Allan Kardec

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23. Although, during life, the spirit is chained to the body by the perispirit, it is not such a slave that it cannot lengthen its chain, and transport itself to afar in some point in space or upon the Earth. The spirit is only with regret attached to the body, because his normal life is liberty, whilst the corporeal one is like that of a serf bound to the soil.

The spirit is then as happy to leave his body as the bird is to leave its cage. It seizes all occasions for freeing itself from it, and profits by all instances where its presence is not necessary to the relation of life. It is the phenomenon designated under the name of emancipation of the soul. It takes place in sleep. Every time that the body reposes and the senses are inactive, the spirit releases itself. (See “The Spirits’ Book,” chap. 8.)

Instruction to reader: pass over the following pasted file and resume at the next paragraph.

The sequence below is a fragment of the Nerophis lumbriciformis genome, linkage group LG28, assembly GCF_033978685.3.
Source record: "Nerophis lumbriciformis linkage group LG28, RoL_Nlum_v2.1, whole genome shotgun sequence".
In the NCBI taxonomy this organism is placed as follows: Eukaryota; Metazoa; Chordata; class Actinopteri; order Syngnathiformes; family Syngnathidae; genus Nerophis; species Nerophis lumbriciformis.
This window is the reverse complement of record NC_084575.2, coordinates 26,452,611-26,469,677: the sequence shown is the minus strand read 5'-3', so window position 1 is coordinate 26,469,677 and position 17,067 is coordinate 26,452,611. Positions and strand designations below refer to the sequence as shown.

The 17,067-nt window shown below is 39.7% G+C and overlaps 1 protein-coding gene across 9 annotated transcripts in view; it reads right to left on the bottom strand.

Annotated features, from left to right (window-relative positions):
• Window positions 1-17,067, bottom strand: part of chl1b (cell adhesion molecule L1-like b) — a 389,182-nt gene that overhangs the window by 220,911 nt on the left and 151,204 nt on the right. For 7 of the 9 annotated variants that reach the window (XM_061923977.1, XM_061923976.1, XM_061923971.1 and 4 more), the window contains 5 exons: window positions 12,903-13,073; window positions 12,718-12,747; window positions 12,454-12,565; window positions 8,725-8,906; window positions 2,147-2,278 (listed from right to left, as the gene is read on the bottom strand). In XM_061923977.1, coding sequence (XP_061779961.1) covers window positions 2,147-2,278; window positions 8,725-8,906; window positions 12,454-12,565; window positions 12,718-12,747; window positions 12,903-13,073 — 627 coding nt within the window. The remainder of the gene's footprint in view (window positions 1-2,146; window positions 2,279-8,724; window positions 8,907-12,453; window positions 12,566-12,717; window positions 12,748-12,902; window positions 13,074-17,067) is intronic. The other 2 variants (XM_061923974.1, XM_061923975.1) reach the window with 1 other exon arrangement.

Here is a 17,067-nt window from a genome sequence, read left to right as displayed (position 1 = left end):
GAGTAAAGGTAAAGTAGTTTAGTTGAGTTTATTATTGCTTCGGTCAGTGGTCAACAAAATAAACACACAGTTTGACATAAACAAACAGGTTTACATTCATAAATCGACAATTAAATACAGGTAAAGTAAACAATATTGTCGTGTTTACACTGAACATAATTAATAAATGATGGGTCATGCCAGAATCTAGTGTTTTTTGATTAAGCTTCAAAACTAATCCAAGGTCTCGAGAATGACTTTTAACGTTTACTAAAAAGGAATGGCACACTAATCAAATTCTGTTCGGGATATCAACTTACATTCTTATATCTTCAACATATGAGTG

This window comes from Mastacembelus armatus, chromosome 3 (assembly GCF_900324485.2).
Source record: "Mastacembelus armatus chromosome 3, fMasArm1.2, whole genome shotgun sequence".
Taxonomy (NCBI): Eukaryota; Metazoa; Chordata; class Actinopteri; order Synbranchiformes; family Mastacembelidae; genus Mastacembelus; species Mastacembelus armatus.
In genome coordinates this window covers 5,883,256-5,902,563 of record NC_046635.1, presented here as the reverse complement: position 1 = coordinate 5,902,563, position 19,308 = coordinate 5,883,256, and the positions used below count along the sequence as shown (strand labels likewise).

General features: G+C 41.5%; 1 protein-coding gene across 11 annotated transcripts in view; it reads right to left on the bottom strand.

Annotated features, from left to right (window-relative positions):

In these moments the spirit sees spiritual life, whilst the body sees only vegetative life. It is partially in the state in which it will be after death; it passes through space, converses with friends, and other free or incarnated spirits like itself.

The fluidic-link which holds it to the body is not broken until death. A complete separation does not take place until the absolute extinction of the activity of the vital principle. So long as the body lives, the spirit, at whatever distance it may be, is instantly recalled to it as soon as its presence is necessary; then it resumes its relation with the course of exterior life. Sometimes, upon the awakening of the body, it preserves the remembrance of its peregrinations, – an impression more or less distinct, which constitutes a dream. It is en rapport, in all cases, with the intuitions which are suggested to it by new thoughts and ideas, and justify the proverb, “Night brings counsel and advice.”

Thus are also explained certain characteristic phenomena of natural and magnetic somnambulism, catalepsy, lethargy, ecstasy, etc., and which are none other than manifestations of spiritual life. *

* See examples of lethargy and catalepsy: “Revue Spirite,” Madame Schwabenhaus, Sept., 1858, p. 255; The Young Cataleptic of Souabe, Jan., 1866, p. 18.

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